Spiders that live around me

There is a tremendous number of spiders making a living in my yard. Here are a few. I really like spiders and will protect them whenever I can. There are quite a lot in my garden in the summer and they do a good job hunting insect eggs and catching whatever is trying to eat my vegetables.

Wikipedia has a nice article about spiders.

Dangerous Canadian Spiders?

tiny spiderslarge spider at the end of the summer

The above photos are a before and after set. The tiny orb weaver spiders have just come out of their silk cocoon in the spring. This is the end of May. They dispersed after a couple of days. In the morning they were all huddled together but as soon as the sun warmed them up they spread out in a much larger area.

The larger spider (its body is about 3/4 of an inch) is from this batch of tiny babies. She is exceptionally large because she went and claimed a spot beside the composter and got a steady supply of flies through the summer. The photo was taken mid September.

I have tremendous large wolf spiders around the pool. I often fish them out of the water. They can go in and sort of walk underwater. This is the same spider. When she goes underwater she looks very silvery because of the air stuck in the hairs that line her body. This spider is about an inch long plus the legs. I've never seen them build webs. They hunt actively and catch insects by sneaking up on them and running and jumping.

Lovely irridescent web off the front porch. Little spider in the flowers has caught a honey bee and wrapped it in silk. A good meal almost as large as she is. I think she is a yellow garden spider.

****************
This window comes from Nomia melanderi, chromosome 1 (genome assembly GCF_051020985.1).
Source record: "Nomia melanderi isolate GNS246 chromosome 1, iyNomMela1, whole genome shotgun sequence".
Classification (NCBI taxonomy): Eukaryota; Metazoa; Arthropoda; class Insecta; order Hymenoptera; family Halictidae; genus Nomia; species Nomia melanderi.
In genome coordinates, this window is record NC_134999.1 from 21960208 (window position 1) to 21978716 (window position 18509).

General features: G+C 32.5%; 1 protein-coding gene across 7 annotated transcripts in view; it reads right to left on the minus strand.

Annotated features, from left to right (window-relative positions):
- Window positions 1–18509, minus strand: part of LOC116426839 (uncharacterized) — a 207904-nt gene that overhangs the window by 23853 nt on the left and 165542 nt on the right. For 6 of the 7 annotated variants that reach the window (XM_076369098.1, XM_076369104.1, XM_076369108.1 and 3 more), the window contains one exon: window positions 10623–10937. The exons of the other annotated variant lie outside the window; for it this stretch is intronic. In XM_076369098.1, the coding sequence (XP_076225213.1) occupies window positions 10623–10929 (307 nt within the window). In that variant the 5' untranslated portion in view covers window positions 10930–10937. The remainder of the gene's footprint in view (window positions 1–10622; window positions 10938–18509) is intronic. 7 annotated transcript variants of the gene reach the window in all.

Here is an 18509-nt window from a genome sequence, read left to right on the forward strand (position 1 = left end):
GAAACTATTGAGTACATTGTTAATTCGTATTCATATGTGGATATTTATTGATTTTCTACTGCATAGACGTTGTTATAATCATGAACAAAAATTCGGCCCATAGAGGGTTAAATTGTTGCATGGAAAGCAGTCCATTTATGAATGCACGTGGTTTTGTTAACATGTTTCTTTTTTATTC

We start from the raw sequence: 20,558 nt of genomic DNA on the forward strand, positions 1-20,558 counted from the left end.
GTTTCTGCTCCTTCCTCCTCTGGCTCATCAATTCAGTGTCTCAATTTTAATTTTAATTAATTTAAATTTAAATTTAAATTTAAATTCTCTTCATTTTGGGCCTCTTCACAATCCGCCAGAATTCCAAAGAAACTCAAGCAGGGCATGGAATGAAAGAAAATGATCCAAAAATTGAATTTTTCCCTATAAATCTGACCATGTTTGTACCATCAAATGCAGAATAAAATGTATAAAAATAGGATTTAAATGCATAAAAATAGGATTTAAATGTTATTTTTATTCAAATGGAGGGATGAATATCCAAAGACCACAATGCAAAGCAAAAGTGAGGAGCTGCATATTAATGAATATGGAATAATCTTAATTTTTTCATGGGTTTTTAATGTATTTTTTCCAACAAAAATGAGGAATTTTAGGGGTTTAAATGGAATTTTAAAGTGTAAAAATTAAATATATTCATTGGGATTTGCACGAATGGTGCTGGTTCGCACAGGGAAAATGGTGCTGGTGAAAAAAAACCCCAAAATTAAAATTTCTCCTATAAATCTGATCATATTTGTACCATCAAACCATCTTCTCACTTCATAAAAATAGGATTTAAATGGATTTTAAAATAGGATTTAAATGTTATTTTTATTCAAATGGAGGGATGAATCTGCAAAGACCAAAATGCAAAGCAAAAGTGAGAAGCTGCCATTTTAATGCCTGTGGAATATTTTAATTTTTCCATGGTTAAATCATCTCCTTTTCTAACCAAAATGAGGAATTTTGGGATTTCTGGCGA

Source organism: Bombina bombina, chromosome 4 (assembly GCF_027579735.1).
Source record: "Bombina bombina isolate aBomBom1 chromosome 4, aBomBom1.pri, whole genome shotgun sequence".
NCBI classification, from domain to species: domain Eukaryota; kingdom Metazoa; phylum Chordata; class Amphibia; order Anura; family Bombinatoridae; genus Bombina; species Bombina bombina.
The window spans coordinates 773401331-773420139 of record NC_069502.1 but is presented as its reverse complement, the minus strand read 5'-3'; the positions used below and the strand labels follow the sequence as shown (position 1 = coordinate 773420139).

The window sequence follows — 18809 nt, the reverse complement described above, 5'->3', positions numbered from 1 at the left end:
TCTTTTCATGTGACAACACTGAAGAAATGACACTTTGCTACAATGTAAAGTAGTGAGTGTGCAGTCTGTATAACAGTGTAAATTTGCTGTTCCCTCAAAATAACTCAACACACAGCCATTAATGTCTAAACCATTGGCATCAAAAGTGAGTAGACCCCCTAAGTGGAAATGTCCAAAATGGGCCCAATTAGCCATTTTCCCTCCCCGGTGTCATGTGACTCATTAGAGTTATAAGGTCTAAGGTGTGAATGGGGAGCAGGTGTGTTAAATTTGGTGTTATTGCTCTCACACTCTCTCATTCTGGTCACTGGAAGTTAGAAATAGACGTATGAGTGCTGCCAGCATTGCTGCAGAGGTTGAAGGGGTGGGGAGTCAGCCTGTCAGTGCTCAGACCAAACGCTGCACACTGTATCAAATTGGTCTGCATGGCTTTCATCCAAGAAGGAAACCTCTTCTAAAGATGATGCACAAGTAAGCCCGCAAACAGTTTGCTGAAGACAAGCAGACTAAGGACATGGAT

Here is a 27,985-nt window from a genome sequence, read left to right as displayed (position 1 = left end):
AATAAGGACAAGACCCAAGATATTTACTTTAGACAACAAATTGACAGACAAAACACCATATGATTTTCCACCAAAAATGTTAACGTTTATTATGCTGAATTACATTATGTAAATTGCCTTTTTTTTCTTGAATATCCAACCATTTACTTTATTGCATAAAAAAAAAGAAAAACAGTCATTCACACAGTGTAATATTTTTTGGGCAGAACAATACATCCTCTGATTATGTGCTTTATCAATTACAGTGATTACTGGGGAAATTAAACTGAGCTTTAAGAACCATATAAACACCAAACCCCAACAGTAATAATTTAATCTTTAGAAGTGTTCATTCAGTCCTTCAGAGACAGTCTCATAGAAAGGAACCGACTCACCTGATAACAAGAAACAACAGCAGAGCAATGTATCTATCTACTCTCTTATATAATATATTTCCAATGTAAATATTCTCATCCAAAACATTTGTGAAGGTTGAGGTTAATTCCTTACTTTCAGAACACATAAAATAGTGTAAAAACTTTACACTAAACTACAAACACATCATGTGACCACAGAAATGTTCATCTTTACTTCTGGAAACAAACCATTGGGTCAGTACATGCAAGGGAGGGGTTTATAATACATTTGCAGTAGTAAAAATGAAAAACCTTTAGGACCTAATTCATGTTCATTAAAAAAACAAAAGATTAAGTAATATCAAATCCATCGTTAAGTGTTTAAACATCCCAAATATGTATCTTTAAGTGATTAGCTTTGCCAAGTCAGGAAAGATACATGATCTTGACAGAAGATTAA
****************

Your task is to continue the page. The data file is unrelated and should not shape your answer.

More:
Some of the spiders make almost a cloth of silk rather than the spiderweb we are most used to.

The second spider is making a hiding spot from leaves rolled down and stuck together with silk. This one lived in my garden and ate insects that attacked the vegetables. Many spiders do this. They don't make webs but rather hide and go hunting venturing from their silk house.

Fabulous big pinky coloured spider with stripey legs.

Spiders spin out a silk thread when they move around. It's quite easy to see in the first photo.

Daddy long legs

There are a great number of different varieties of spiders and it is quite complex to identify them exactly. I encourage them as much as I can, like this daddy long legs that lives a protected life in my bathroom, but I'm not that compelled to identify them the same way I like to know the birds.


Fabulous yellow spiders, on tanzy at left and zinnias on the right.


I was sitting at my computer and this orangy-red spider came down the wall. For some reason I found her spooky. I usually like them.

Adult female monarch butterfly laying egg Monarch butterfly egg

The photo is of a monarch butterfly laying an egg and of an enlargement of the egg she laid.

Some of the many insects that patrol the garden are spiders. Finding an egg like this is a score. This is one of the ways spiders help keep the garden free of caterpillars and other insects.

In order to collect monarch eggs to raise and release the butterflies, I had to be very quick to get to the eggs before the spiders, wasps and ants, among others, got to it.

Almost all spiders have venom and they use it to help paralyze and kill their prey. Few are dangerous to humans in my end of the world. The larger ones can bite and hurt quite a lot though. We have black widow spiders. I've seen one in my life so they are not very easy to find and they are quite rare. They can be dangerous.

email me if you find mistakes, I'll fix them and we'll all benefit: Christine